There is a common belief that in order to get customers to buy businesses need to, first, hone in on their insecurities or highlight negativities (or, worse, introduce them to a insecurities and negativities they were totally unaware of!). I see this type of marketing and selling everywhere I look and I just don’t get it.

Why do businesses, of all shapes and sizes, believe they need to laser-focus on the negatives and pain-points in order to sell their product or service?

Does it not make more sense that, if you're offering a good product or service, a customer will naturally feel much better and more positive after they’ve tried/bought your product or service? Better than they felt before they were introduced to your product or service?

Shouldn’t the aim of every business and brand be to make their customers feel like a 9 or 10 after they’ve tried/bought their products or services, rather than knocking them down and then only raising them back up to where they were anyway?

Isn’t that selling from a place of love?

And isn’t that selling so everyone in the transaction benefits?

I believe so.

And that’s why I cannot get my head around why businesses, marketers, brands etc are all still staying stuck and still knocking down customers in order to get them to buy.

And I, honestly, don’t and won’t buy into it anymore. And nor should you.

It’s our time. It’s our time to stand up and demand respect for the amazing souls we already are.

Now don't get me wrong, I appreciate that that’s easier said than done when we’re, unsurprisingly, full of insecurities and self-doubt after years of listening to a media touting our imperfections.

So what should you do? What can you do?

Well my advice is to spend a couple of minutes each and every single day falling a little bit more in love with yourself. Each and every morning, as soon as you get up, before you brush your hair, shower or put on makeup, I invite you to stand in front of the mirror and say to yourself “I love you”. I know…. It sounds totally bonkers and a whole load of codswaddle, but I can assure you it works.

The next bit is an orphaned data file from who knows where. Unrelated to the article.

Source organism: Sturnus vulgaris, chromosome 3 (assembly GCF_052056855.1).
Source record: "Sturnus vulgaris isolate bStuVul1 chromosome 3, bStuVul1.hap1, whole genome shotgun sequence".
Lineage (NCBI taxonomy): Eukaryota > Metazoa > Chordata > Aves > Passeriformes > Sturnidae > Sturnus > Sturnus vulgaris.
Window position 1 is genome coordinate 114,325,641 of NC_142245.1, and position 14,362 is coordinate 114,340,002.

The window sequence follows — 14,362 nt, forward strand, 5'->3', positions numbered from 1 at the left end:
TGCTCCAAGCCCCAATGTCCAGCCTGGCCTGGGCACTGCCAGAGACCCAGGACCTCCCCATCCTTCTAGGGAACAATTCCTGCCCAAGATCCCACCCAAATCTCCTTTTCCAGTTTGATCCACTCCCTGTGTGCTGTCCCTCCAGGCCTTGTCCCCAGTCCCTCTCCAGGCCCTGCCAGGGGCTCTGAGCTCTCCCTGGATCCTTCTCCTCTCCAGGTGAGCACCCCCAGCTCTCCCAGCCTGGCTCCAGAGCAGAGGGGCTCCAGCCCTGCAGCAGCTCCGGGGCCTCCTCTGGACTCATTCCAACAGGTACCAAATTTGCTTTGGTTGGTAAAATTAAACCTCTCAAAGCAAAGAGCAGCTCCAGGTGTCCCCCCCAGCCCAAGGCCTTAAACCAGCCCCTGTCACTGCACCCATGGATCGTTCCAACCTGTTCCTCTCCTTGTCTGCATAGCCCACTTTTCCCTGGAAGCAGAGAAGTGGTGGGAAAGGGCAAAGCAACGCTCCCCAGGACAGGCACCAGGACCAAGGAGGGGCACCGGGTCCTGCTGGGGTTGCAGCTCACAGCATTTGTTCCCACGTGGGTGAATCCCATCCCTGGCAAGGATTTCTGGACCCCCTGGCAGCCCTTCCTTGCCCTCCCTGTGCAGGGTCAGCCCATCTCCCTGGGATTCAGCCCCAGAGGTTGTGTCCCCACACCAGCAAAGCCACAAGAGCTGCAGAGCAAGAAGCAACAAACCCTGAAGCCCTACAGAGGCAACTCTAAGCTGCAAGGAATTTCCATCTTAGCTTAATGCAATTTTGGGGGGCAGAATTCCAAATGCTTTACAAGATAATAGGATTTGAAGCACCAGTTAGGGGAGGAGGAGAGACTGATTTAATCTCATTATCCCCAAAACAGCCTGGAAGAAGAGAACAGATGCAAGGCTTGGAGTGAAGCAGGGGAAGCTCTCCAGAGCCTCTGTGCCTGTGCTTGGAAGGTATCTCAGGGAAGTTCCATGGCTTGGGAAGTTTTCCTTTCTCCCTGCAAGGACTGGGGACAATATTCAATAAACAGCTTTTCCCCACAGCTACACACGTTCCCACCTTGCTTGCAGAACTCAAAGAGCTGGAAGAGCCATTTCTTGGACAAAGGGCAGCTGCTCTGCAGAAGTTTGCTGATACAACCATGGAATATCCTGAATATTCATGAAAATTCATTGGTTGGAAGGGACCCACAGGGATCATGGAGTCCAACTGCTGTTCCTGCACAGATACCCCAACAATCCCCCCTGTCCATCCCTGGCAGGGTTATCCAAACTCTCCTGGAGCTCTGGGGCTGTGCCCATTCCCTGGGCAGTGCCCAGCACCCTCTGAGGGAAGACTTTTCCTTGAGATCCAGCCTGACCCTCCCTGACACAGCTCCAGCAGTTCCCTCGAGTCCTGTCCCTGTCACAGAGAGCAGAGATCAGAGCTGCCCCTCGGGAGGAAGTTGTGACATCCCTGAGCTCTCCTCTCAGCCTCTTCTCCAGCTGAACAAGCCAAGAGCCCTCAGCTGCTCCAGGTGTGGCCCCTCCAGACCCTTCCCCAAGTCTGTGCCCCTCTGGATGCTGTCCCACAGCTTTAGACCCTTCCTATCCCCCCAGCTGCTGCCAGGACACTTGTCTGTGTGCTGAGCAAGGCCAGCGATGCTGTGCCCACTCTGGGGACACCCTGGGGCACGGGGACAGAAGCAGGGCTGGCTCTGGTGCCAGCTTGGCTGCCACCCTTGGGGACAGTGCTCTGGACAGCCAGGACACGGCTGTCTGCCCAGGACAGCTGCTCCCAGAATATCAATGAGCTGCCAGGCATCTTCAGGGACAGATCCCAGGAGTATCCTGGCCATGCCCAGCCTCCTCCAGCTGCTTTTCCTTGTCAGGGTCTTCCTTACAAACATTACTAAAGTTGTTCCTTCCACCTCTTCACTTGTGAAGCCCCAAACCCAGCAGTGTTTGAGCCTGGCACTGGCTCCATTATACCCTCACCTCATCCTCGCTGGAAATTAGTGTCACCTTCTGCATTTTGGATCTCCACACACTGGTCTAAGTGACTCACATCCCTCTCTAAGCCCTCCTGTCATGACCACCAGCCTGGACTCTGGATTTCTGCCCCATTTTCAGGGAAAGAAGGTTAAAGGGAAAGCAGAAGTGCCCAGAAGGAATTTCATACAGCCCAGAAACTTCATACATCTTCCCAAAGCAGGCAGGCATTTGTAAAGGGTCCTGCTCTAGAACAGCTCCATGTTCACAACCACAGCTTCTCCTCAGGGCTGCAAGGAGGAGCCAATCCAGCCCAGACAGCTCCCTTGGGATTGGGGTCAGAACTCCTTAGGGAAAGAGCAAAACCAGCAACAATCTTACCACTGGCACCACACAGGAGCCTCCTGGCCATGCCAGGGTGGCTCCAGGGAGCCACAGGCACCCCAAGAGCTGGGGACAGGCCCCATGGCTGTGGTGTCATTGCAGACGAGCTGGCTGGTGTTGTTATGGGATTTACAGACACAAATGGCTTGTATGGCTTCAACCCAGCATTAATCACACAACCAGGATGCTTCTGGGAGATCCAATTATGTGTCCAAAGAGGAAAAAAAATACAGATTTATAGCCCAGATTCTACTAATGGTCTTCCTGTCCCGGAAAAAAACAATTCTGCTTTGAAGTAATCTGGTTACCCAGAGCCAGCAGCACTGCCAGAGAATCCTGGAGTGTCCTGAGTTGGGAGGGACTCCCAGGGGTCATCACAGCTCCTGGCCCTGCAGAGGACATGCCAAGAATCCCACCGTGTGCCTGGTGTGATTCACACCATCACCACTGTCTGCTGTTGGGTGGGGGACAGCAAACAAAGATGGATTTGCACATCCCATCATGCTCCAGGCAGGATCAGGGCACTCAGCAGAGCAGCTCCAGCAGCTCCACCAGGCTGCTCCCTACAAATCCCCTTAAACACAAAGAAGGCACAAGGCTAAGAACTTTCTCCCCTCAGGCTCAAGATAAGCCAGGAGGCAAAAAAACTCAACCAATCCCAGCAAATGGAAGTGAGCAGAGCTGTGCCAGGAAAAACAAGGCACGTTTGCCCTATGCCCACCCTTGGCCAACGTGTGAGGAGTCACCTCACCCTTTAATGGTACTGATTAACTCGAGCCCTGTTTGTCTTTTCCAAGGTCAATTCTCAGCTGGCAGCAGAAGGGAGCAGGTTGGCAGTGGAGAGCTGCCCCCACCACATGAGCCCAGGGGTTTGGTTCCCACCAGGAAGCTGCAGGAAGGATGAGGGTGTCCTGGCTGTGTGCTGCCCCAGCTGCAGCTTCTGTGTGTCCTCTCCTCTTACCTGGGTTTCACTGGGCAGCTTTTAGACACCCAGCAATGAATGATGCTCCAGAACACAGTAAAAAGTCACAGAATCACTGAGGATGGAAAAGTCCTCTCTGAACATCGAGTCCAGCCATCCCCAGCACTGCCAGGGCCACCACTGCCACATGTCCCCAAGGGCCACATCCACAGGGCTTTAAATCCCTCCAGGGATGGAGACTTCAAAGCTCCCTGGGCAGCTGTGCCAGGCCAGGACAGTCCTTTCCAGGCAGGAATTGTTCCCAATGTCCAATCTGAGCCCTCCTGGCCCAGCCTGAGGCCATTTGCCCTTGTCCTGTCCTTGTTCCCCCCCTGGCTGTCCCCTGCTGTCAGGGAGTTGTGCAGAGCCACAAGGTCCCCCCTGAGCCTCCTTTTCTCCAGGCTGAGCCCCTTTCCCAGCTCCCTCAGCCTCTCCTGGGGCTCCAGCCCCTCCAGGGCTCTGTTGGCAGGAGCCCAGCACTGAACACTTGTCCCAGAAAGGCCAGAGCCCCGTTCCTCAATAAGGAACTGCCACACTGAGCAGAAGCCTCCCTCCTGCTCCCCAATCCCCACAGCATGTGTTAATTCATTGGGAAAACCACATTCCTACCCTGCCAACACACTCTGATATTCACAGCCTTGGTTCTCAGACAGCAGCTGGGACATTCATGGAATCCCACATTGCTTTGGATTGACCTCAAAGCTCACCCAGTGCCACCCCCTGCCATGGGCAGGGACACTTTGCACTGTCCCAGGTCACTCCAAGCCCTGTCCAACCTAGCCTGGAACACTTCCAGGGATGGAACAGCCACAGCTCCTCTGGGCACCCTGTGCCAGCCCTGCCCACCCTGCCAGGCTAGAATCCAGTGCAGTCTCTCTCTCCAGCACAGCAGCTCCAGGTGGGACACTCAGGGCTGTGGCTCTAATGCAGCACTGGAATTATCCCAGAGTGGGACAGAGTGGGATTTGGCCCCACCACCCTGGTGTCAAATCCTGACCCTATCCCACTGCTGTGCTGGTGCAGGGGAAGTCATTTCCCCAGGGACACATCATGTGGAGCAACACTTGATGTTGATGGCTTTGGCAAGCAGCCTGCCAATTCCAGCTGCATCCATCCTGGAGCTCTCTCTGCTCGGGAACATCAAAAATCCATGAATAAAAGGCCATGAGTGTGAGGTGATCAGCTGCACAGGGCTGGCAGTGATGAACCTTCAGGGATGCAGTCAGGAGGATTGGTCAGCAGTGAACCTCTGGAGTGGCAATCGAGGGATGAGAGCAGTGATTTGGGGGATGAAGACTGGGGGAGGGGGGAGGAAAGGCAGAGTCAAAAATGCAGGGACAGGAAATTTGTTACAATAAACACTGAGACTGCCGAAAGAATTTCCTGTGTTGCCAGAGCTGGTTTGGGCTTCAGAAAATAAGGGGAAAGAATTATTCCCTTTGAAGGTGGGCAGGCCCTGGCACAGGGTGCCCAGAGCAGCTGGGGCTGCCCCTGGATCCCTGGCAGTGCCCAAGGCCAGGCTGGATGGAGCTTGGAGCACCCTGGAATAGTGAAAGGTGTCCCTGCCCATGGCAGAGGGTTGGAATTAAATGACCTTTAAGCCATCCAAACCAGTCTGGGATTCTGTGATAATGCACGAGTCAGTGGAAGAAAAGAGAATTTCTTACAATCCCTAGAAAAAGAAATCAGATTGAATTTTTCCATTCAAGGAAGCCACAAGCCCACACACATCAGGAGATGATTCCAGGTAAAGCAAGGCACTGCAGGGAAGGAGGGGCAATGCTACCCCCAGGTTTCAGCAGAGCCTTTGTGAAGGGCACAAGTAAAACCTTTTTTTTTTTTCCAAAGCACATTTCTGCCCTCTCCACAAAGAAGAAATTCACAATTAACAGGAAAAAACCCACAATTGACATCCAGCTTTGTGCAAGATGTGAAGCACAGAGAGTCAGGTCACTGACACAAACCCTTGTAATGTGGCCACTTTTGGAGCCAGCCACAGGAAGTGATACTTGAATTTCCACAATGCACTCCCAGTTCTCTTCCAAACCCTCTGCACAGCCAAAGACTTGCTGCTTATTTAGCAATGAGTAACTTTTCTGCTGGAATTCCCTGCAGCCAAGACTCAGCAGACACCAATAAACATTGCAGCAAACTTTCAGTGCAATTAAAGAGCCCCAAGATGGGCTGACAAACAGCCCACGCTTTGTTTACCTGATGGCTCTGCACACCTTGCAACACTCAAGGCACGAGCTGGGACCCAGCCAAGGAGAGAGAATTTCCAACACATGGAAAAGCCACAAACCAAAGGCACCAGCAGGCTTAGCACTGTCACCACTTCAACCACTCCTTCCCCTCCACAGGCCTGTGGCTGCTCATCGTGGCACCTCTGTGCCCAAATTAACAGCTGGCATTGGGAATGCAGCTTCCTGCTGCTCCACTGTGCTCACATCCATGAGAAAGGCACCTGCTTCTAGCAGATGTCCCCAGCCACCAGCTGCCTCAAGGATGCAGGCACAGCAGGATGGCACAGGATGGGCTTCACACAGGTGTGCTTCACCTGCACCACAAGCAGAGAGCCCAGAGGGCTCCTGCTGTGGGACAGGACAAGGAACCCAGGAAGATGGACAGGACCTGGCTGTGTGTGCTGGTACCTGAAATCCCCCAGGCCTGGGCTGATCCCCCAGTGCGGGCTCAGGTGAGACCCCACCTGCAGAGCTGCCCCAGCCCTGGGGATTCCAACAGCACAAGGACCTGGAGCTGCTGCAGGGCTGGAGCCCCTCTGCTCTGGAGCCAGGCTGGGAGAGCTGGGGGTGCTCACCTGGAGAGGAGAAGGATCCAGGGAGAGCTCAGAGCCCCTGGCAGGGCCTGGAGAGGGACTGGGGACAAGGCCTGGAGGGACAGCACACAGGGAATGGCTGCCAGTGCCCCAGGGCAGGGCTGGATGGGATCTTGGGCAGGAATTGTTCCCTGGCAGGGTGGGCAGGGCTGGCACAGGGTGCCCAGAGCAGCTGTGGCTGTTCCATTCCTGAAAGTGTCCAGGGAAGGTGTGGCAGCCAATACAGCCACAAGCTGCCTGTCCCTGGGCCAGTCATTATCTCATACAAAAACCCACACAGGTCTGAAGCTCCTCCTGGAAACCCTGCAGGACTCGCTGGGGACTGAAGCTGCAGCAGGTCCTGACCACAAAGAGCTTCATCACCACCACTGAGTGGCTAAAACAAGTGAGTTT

Here’s what’ll happen.

For the first few days you feel like a total idiot and you simply won’t believe the words that are being uttered out of your mouth. No doubt you’ll even be tempted to move a bit closer to the mirror to see if that really is a new spot on your chin or whether you’ve grown another wrinkle overnight.

But persistence is the key.

Keep looking in the mirror, look yourself in the eye, and tell yourself “I love you” and I guarantee that before too long you will smile, you’ll start to believe and agree that standing before you is a fabulous soul, and… you will fall back in love with yourself.

And as you fall back in love with yourself, as your self-esteem and self-confidence grow and flourish as a direct result, you'll begin to see which businesses are truly selling their products and services from a place of love and you'll choose to buy from them. Because having a business knock you down in order to build you back up is disrespectful and, when you love yourself, it's simply something that you will (or should) no longer accept.

Viv xx